Background and Aims Prior studies evaluating C-reactive protein (CRP) concentrations after major abdominal surgery suggested surgical trauma as major determinant of postoperative CRP levels, positively associated with higher pain scores, not considering time-of-day effects. Limited, controversial data exist regarding diurnal and seasonal pattern in serum hs-CRP, with higher levels in the morning and in the winter months in healthy subjects. No data exist regarding circadian effect on postoperative CRP values. In the present study which was approved by our hospital scientific/ethics committee,(ref. number: 35/6th/24–5-2017), we asked whether if any substantial diurnal variation of CRP levels occurs after caesarian section, according to time point of anaesthesia’s induction.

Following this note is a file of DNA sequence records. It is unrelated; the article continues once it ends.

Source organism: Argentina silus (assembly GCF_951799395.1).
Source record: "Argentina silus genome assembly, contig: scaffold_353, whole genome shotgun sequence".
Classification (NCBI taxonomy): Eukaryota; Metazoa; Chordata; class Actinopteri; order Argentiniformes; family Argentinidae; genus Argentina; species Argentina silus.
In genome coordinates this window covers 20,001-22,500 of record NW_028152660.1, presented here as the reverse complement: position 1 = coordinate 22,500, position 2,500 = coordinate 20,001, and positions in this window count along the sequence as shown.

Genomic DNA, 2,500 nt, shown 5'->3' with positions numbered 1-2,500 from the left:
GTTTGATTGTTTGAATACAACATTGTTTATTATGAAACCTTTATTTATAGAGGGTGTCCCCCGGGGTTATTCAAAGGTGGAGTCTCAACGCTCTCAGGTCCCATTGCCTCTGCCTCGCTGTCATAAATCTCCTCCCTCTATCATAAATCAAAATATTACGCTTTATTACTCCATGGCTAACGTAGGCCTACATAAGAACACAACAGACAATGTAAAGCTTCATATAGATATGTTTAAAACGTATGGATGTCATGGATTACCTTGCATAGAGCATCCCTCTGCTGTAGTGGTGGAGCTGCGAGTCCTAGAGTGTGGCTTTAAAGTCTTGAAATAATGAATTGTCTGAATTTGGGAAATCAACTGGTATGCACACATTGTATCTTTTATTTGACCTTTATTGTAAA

Methods A total of 90 parturient patients, ASA I-II, presented for urgent and/or elective caesarean section under spinal anaesthesia were assigned in three equal groups of 8 hours duration, A (morning/afternoon group), B (evening group) and C (night group), according to anaesthesia start time. Venous blood samples were collected on admission to the obstetric clinic, prior to spinal anaesthesia, at 2h, 4h,24h and 48h after surgery.
Results The mean CRP concentrations increased in all groups at 24 and 48h after surgery.Post-hoc analysis revealed significant differences in CRP levels in group B compared to group A at 24h (p<0,05) and 48h (p<0,05) and in group B compared to group C at 48h (p<0,05).
Conclusions Our finding of higher postoperative CRP levels at 24 and 48h in patients undergoing caesarian delivery in the evening, might be helpful to predict the possibility of severe pain and performe a more carefull pain control regimen.
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